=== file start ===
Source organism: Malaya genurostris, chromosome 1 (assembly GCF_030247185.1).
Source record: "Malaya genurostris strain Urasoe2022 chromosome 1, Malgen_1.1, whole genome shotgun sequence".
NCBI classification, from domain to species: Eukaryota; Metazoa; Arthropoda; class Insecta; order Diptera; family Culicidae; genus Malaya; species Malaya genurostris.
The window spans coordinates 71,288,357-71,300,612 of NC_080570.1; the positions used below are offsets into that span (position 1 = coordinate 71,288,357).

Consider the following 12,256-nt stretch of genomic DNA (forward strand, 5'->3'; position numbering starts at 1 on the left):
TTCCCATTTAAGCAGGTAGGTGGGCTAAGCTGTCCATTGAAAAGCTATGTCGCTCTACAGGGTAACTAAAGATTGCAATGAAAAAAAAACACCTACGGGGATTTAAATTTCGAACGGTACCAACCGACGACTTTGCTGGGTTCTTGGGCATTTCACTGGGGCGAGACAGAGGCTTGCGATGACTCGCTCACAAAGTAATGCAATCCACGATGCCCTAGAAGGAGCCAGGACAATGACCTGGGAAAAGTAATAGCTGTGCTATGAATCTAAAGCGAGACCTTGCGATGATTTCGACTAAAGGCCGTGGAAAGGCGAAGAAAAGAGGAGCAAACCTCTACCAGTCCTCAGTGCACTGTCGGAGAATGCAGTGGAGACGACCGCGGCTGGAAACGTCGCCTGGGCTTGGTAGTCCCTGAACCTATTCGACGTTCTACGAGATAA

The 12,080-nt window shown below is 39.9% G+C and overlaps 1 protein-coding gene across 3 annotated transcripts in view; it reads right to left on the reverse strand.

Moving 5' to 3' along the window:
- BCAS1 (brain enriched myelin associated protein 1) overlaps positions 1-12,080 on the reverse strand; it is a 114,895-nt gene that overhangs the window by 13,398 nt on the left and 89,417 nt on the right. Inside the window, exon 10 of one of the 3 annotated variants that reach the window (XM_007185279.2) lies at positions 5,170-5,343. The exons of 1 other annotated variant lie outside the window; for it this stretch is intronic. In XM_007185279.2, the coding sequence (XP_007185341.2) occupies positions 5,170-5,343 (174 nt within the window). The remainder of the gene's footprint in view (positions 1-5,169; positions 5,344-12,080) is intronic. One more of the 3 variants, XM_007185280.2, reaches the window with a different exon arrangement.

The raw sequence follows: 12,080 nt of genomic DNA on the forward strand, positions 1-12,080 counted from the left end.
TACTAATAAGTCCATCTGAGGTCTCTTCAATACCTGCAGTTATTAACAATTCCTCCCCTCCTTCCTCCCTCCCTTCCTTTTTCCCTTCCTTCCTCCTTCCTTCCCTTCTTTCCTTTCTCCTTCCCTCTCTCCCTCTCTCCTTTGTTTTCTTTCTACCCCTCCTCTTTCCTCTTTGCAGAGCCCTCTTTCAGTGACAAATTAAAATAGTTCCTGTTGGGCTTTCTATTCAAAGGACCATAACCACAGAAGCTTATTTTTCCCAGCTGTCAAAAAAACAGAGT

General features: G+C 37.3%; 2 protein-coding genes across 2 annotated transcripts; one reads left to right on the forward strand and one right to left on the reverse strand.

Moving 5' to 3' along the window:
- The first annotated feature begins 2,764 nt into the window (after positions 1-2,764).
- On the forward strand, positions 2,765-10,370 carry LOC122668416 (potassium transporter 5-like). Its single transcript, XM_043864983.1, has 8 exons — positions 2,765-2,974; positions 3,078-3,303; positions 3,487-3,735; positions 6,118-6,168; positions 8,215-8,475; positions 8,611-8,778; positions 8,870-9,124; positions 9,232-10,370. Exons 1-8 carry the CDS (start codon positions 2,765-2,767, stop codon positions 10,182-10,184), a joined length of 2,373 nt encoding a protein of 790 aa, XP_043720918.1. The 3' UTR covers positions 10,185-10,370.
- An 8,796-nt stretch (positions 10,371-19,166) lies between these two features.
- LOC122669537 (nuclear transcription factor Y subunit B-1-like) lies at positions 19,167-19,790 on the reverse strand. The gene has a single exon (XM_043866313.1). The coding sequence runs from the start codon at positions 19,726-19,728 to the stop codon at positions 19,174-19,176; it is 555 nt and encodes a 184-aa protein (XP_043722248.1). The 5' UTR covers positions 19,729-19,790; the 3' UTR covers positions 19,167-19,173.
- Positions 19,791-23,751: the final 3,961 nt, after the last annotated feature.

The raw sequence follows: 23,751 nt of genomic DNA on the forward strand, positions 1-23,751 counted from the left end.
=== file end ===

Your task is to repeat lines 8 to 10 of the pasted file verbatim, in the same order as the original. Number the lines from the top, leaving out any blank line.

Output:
Moving 5' to 3' along the window:
- BCAS1 (brain enriched myelin associated protein 1) overlaps positions 1-12,080 on the reverse strand; it is a 114,895-nt gene that overhangs the window by 13,398 nt on the left and 89,417 nt on the right. Inside the window, exon 10 of one of the 3 annotated variants that reach the window (XM_007185279.2) lies at positions 5,170-5,343. The exons of 1 other annotated variant lie outside the window; for it this stretch is intronic. In XM_007185279.2, the coding sequence (XP_007185341.2) occupies positions 5,170-5,343 (174 nt within the window). The remainder of the gene's footprint in view (positions 1-5,169; positions 5,344-12,080) is intronic. One more of the 3 variants, XM_007185280.2, reaches the window with a different exon arrangement.

The raw sequence follows: 12,080 nt of genomic DNA on the forward strand, positions 1-12,080 counted from the left end.